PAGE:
It is said that Leonard Griffith has a predomi­nant pastoral element in his preaching, and friends suspect that he misses the family and home-life contacts of his Ottawa church as compared with those of the famous City Temple where people go to worship but live miles away in a vast impersonal suburbia.

Can we become so professional that we lead wor­ship rather than partake in it? Should all public ministry be an act of worship rather than habitual ritual? Does the preacher need to be a worshiper rather than a functionary and performer? What more than a common act of worship can make us one with our people rather than one above them? Can a ministry remain remote when worship is its dominant note?

It is imperative for our own soul's sake as well as for our people's that we become worshiping preachers—publicly, privately, unceasingly!

H. W. L.

Advertisement - Ministry in Motion 300x250

Ministry reserves the right to approve, disapprove, and delete comments at our discretion and will not be able to respond to inquiries about these comments. Please ensure that your words are respectful, courteous, and relevant.

comments powered by Disqus

By the staff of the Ministry

November 1962

Download PDF
Ministry Cover

More Articles In This Issue

The 1962 Quadrennial Ministerial Convention

The Quadrennial Ministe­rial Convention-—since 1941 a regular feature preceding the General Conference ses­sion—-was a good meeting, rich in spirit­ual overtones and forthright counsel. It was the largest and best-attended convention we have yet held.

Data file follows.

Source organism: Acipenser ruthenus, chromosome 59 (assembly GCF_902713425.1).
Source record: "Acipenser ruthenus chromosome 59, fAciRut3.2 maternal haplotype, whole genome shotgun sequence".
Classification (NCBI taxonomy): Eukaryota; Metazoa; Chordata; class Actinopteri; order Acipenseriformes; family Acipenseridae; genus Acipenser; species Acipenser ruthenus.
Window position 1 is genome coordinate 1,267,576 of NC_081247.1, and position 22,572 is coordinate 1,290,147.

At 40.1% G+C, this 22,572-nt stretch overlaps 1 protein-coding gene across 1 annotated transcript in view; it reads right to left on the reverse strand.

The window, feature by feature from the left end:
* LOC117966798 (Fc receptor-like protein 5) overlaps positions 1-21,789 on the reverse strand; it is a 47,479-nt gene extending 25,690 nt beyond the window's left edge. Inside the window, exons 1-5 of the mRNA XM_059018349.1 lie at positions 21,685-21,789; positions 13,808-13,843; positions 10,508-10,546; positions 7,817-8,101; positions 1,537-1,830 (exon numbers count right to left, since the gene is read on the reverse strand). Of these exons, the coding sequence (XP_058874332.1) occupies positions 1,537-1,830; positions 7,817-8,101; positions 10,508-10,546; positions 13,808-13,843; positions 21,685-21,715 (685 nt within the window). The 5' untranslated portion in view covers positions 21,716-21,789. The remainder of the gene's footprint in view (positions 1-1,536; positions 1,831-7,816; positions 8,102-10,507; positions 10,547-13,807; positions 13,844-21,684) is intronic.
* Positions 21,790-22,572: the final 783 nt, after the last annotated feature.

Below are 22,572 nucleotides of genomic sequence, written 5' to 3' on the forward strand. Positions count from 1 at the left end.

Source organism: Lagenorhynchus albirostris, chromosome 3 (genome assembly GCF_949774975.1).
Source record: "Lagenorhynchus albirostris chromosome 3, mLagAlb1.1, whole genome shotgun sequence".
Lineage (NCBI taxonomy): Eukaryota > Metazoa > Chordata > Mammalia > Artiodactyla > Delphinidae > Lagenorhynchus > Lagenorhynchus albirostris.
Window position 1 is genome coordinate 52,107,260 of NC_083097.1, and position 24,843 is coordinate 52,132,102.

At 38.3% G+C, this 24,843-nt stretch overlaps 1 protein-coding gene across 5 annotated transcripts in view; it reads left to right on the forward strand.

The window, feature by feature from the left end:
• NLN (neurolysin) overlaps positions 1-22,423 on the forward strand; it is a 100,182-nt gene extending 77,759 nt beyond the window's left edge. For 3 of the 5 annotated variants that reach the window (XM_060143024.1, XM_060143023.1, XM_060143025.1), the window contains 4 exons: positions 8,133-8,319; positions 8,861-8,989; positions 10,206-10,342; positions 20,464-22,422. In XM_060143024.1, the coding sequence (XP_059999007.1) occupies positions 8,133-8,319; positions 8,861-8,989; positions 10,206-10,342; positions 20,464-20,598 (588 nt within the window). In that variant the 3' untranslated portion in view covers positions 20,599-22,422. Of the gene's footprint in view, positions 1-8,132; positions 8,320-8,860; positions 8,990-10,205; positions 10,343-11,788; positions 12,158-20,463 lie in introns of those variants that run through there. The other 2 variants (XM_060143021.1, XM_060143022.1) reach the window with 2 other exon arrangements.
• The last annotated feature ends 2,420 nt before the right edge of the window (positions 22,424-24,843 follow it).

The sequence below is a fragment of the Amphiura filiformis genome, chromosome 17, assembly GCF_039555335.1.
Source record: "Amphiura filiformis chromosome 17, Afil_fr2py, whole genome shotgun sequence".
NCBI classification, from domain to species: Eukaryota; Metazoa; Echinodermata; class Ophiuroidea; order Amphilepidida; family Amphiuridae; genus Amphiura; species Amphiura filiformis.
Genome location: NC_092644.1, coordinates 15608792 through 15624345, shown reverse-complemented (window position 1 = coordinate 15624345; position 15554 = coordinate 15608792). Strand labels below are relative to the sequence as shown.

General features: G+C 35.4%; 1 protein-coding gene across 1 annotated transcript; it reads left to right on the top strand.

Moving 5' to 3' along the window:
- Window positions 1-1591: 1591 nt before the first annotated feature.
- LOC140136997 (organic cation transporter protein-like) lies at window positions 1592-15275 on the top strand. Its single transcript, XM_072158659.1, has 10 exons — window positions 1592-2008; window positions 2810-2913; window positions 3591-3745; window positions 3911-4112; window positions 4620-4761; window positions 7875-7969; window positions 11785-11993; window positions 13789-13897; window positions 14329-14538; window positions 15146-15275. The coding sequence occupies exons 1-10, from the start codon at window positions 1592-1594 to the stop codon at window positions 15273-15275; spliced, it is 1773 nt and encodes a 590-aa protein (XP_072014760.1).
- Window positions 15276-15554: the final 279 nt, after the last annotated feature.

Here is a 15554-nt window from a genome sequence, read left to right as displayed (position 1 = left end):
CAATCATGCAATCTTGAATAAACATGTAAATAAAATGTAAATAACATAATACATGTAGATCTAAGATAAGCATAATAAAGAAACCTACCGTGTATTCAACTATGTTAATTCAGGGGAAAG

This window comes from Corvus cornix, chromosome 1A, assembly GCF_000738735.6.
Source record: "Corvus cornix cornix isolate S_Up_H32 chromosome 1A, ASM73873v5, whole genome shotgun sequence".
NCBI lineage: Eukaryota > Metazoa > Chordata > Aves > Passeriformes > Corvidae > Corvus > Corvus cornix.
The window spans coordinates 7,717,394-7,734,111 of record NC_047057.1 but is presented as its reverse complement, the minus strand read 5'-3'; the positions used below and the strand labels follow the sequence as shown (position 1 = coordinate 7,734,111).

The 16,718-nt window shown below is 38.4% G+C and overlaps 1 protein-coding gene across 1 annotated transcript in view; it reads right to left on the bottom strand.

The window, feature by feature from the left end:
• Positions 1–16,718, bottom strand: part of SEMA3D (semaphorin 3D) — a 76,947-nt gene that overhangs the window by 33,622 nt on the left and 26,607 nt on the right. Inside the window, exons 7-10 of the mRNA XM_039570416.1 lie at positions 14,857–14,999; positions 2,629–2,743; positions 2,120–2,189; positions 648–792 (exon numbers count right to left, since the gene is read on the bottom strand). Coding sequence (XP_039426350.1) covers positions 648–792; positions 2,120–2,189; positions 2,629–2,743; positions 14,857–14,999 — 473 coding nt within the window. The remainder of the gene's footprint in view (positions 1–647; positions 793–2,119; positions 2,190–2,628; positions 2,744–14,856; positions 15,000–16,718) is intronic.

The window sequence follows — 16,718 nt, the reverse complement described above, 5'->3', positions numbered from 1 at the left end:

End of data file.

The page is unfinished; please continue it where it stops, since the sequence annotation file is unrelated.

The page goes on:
Open Mind or Lack of Judgment?

Should not we, as Seventh-day Advent­ist workers, seek to find middle ground between dogmatism and cynicism?

An Aggressive Conference Evangelistic Program

There is only one reason for the existence of the Sev­enth-day Adventist Church, and that is to carry on an ag­gressive program to finish the work of God here on the earth.

Into Judea

Part of a panel discussion on the church program, pre­sented at the presession Ministerial Association council, San Francisco, July, 1962.

Called of God

How many of us today would know what to do if we received a call like the one that came to Paul when he was at Troas?

The Judgment in Heaven

The sanctuary question is one of the cardinal doc­trines of the Seventh-day Ad­ventist Church.

Spirit Versus Letter (Concluded)

Opinions presented here are intended to stimulate objec­tive thinking, and do not necessarily represent the views of the editors.

Music for Weddings

Many of our local churches have found it wise to adopt a policy concerning weddings held in the church. Over the years certain prac­tices in the conduct of wed­dings have grown up, and to avoid the inroad of secularism and sentimentalism some churches have drawn up regulations to govern all wed­dings in the church. This is a step in the right direction.

Seeking His Lost Sheep (Part 1)

A series of four articles by an experienced evangelist on the problem of backsliding.

Birds of the Bible

The birds of the Bible provide a fascinating springboard for study.

The Oxford Group or Moral Rearmament

A look at how this movement began.

The Fable of the Fishbowl

Is being a minister's wife like living in a goldfish bowl?

The Pastoral Program (Part 1)

Properly pastoring a church is a task of such tre­mendous importance that God by His Spirit confers a special gift for it. Only the man who has been imbued with this special gift by the Holy Spirit can do success­fully the work of pastoring the flock.

View All Issue Contents

Digital delivery

If you're a print subscriber, we'll complement your print copy of Ministry with an electronic version.

Sign up
Advertisement - Southern Adv Univ 180x150 - Animated

Recent issues

See All
Advertisement - Digital Discipleship (160x600)